Tenants with a penchant for class A drugs have created more than $30,000 in decontamination costs at their rental property after tests revealed methamphetamine levels of up to 11 times higher than the national safety standard.
While the landlord was insured for such an event, it wasn't enough to cover the clean-up.
The Tenancy Tribunal decision, released this month, said the decontamination costs exceeded $30,000.
But the landlord's losses were only insured up to that sum, less a $2500 excess.
The two tenants moved into the Pōkeno property, managed by Barfoot and Thompson, in July 2020, after baseline testing for meth was undertaken, the decision detailed.
A year later, their tenancy ended on July 23, 2021, and after they vacated the property a composite test for meth was done.
It showed the drug had been used inside the home and so a detailed assessment was then undertaken on August 10, 2021.
Meth levels of up to 16.9mg per 100cm2 were detected throughout the house, exceeding the current New Zealand standard of 1.5mg per 100cm2.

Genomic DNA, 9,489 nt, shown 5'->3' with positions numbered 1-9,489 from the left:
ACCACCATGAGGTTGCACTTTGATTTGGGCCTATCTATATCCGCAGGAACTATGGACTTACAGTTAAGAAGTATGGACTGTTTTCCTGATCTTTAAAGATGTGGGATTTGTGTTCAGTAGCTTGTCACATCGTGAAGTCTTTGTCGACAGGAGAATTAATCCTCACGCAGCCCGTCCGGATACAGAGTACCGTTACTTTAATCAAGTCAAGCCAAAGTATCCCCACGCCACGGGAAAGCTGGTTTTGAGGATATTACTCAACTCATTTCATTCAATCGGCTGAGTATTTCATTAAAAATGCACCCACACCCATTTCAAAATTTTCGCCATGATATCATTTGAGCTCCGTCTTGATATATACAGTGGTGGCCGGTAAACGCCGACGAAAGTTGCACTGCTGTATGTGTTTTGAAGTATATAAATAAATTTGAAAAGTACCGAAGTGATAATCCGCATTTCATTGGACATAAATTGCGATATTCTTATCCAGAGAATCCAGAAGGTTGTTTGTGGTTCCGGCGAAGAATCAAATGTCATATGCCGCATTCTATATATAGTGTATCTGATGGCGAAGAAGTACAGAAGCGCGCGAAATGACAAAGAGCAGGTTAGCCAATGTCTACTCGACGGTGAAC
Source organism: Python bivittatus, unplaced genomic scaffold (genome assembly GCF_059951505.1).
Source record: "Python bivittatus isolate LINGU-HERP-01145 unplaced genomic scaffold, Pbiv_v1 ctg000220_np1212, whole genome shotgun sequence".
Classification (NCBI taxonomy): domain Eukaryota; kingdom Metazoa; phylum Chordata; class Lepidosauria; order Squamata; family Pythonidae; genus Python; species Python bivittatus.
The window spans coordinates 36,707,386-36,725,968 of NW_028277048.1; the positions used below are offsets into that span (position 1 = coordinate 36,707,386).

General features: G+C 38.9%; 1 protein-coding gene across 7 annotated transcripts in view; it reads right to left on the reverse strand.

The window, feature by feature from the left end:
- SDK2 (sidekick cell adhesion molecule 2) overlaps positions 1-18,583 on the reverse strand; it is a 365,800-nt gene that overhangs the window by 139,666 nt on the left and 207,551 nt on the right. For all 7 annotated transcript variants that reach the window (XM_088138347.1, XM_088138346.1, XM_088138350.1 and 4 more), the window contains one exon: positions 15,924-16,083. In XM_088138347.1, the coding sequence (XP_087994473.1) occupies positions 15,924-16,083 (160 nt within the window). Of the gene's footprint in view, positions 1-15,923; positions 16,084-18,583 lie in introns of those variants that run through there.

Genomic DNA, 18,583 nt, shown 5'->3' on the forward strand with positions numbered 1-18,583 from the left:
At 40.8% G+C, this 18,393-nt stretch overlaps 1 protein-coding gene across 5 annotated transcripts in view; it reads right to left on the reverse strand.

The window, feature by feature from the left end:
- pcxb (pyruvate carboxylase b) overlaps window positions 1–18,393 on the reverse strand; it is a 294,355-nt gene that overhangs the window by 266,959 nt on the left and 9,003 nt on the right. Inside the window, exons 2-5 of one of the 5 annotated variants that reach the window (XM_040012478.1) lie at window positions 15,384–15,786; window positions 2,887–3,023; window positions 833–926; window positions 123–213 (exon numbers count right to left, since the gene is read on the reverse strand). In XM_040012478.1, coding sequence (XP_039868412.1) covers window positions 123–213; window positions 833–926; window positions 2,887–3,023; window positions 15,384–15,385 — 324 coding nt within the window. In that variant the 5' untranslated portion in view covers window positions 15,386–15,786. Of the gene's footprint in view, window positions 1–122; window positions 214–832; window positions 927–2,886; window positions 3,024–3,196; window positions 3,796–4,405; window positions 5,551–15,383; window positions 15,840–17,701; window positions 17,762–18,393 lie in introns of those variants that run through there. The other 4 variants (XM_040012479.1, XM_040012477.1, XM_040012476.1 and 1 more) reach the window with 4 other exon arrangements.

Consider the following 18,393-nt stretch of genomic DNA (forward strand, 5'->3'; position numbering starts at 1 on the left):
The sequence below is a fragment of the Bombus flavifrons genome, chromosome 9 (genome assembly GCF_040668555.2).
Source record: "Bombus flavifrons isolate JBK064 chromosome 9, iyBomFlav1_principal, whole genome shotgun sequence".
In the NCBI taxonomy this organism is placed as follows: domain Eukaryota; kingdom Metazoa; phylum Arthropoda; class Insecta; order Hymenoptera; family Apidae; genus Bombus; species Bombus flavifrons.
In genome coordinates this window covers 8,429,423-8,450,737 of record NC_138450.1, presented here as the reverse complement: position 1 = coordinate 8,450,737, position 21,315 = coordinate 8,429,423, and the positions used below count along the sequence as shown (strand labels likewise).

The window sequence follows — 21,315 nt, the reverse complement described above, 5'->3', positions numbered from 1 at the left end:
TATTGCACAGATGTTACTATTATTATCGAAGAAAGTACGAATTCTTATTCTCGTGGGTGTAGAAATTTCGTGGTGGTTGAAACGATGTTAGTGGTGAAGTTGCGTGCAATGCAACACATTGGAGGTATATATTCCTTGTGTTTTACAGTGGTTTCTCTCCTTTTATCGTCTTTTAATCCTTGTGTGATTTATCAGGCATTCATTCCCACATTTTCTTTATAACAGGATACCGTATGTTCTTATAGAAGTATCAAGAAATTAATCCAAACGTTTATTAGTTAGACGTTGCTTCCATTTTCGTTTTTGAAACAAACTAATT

It was also greater than the level Chief Science Advisor Sir Peter Gluckman has recommended of 15mg per 100 cm2.
The landlord then applied to the tribunal for compensation and reimbursement of the bond.
Only the landlord's property manager attended the hearing.
The tribunal ruled the tenants had intentionally damaged the property by committing an unlawful act.
They were therefore liable for costs and ordered to immediately pay the landlord $13,572.
The compensation covered the insurance excess, $6137 for the meth testing, $1000 exemplary damages, and for replacement of the blinds, rangehood and heat pump.
The tenants' bond of $2400 was also to be paid to the landlord, the tribunal ruled.